WEALTHY AMERICANS HAVE PLENTY of ways to exert influence on public life, especially through targeted philanthropy. Few journalists cover the charity sector with a critical eye. This helps big donors build up goodwill — and in some cases, burnish their progressive credentials — even if their actions are aimed at preserving their wealth. Warren Buffett opposed pro-union reforms early in the Obama administration, and Bill Gates recently spoke out against Elizabeth Warren’s wealth tax plans, yet both remain liberal darlings.
If philanthropy is an exercise of power, all Americans help pay for it: the US Treasury loses at least $60 billion a year to charitable deductions, and probably much more once the full range of tax benefits are counted. A philanthropist like Gates avoids roughly $370 million in income tax with every $1 billion that he gives away. This means that the public effectively pays for more than a third of whatever charity work Gates has deemed worthwhile, be it bed nets for malaria prevention or charter schools. The same principle applies when a member of the Koch family gives money to right-wing groups registered as charities, such as the American Legislative Exchange Council. This influence is almost entirely unchecked. If Americans object, they can’t vote the philanthropist out of office.
Michael Bloomberg embodies the antidemocratic ethos at the heart of modern charity. The New York Times estimated he gave away more than $3 billion last year — more than any other philanthropist — as he prepared his presidential campaign. More than 50 staff members at Bloomberg Philanthropies moved over to his campaign team.
The connections between philanthropy and politics are not news to Rob Reich, a political scientist at Stanford University and author of Just Giving: Why Philanthropy Is Failing Democracy and How It Can Do Better, published by Princeton University Press in November 2018. LARB spoke to him on the phone in late February.
EDWARD CARVER: In your book, you use the words “philanthropy” and “charity” interchangeably, as there’s no legal distinction. Why choose “philanthropy” in the subtitle?
ROB REICH: The idea was that philanthropy might call to mind big donations and large foundations. Those forms are the most problematic for a democracy.
Why does philanthropy have an uneasy relationship with democracy?
Philanthropy has a political dimension. It involves the plutocratic — no negative connotation intended, except to call out a class of persons who have a lot of money — exercise of power to direct one’s private resources for public influence. That sits in tension with ordinary expectations of equal citizenship and equal ownership over political affairs. Philanthropy can simultaneously be an honest attempt to do good in the world and have political dimensions that subvert equal citizenship in a democracy.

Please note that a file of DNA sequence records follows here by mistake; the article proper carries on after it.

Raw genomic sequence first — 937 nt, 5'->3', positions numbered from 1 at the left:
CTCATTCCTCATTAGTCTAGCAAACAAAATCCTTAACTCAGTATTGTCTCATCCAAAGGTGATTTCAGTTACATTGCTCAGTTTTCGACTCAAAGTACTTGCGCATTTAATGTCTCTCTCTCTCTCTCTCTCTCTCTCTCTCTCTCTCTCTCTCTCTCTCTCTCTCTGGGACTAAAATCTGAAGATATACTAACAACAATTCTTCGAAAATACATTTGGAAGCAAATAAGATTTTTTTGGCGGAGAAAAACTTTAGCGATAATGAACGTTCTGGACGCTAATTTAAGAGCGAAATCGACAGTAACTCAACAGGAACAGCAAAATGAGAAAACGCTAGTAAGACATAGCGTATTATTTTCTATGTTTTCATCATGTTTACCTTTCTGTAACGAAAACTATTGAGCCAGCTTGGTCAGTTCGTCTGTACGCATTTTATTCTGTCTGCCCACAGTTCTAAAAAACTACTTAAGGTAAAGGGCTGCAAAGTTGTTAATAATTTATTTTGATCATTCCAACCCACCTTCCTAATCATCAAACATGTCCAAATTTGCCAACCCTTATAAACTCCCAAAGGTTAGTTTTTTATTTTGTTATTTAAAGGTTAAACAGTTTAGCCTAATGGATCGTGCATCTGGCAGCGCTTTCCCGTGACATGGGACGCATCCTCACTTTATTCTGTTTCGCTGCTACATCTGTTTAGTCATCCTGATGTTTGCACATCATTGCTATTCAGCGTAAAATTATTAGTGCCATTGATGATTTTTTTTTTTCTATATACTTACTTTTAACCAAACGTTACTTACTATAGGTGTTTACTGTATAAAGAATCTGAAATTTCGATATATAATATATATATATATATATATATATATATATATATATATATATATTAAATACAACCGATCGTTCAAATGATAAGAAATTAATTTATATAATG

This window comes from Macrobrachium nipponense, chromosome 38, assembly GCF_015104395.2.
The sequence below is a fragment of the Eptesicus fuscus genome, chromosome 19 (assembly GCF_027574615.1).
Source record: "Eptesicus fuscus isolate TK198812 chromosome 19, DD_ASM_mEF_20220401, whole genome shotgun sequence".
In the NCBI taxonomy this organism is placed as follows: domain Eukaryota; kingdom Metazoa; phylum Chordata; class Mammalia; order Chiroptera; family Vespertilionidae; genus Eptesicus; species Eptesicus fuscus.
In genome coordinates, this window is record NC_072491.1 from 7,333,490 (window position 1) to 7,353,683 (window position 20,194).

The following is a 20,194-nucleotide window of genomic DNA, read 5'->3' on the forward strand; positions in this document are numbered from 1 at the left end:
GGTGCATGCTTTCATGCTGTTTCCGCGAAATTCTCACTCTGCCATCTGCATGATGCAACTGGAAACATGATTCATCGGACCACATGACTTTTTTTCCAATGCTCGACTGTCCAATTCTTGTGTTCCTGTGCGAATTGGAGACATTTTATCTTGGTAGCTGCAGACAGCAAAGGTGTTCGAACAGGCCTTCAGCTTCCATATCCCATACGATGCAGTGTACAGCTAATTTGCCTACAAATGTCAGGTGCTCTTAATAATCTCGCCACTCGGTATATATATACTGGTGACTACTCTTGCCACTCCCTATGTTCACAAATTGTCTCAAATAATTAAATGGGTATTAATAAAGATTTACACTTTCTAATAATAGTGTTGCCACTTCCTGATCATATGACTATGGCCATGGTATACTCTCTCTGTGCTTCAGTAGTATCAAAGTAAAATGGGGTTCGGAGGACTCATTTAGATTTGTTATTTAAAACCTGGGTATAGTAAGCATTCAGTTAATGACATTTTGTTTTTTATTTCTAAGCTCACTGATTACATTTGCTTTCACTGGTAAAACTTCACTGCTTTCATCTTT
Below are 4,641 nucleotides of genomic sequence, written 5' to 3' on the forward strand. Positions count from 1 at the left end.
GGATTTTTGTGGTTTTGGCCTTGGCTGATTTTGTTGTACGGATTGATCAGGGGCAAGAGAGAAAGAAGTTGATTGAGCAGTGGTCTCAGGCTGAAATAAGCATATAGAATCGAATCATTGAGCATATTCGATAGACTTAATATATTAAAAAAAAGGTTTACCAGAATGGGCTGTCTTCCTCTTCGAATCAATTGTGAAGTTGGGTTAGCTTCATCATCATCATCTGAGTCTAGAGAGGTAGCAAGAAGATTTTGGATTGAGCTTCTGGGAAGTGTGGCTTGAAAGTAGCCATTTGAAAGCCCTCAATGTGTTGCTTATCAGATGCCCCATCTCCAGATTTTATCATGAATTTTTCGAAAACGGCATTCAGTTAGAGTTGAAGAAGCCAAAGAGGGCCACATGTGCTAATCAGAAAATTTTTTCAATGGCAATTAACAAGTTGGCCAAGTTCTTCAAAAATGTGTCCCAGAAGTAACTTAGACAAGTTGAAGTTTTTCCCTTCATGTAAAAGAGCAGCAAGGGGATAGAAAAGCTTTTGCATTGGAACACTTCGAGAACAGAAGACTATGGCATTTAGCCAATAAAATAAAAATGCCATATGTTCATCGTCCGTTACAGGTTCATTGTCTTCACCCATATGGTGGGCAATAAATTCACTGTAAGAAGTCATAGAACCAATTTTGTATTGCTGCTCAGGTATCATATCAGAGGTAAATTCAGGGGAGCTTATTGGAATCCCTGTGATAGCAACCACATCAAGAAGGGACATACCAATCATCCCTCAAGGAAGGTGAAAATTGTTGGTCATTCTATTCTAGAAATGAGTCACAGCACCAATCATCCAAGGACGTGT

To whom are charities accountable? How does this compare to the accountability of businesses and governments?
Big philanthropy is one of the most unaccountable forms of power in a democratic society. Big donors and big foundations are almost wholly unaccountable to anyone else. There is no internal logic of accountability and no organizational logic of accountability. Foundations don’t have investors or shareholders looking to make a profit, and there’s no competition between foundations. What the Gates Foundation does can’t put the Ford Foundation out of business. There aren’t consumers to please. Instead, there are supplicants asking for grants. And no one stands for election. As Diane Ravitch put it, Bill Gates serves as the nation’s unelected school superintendent, as a result of his foundation’s education initiatives. There’s little an ordinary citizen can do if they don’t like what the foundation does.
How much money does the US Treasury lose in forgone taxes due to deductions for charitable giving?
$60 billion would be the low estimate. It’s hard to measure as there are tax advantages at different stages.
What tax advantages do philanthropists have?
First, there are tax deductions when putting money into a foundation or giving to charity in the first place. The wealthier you are, the more you are subsidized, and the less it costs you to be a philanthropist. If you’re in the top income tax bracket, your subsidy is 37 percent. (These deductions are all that’s accounted for in the $60 billion figure.) Then there are further tax benefits once the money is in a foundation. If a foundation earns $1 billion in investment returns over the course of a year, there is a modest excise tax on those returns, but for all intents and purposes, those investment gains are untaxed. There’s no capital gains tax applied.
Does charity make our society more equal? If one aim of philanthropy is the redistribution of wealth, how well is it succeeding in the United States?
This was one of the surprises to me in doing research for the book. The word charity calls to mind assistance for the poor or disadvantaged. But studies have shown how little charity actually goes toward that purpose. Even if you make very generous assumptions, at best one third of charitable giving is redistributive. And that’s assuming that arts museums use donations so that low-income children can visit and universities use donations on financial aid for low-income students.
Are tax deductions for charitable giving justifiable?
No, the tax advantages for charitable giving in the United States are indefensible from the standpoint of democracy and from the standpoint of justice. I can imagine alternative forms of tax advantages that would be defensible but these wouldn’t be minor tweaks on the current system. The United States defines the nonprofit sector in the most permissive terms of any democratic society. In most other countries, tax incentives for charitable giving are available only if you’re giving to an organization that fights poverty.
In your book, you point to scholarly work that suggests that “everyday libertarianism” leads people to believe that their pretax income is their money.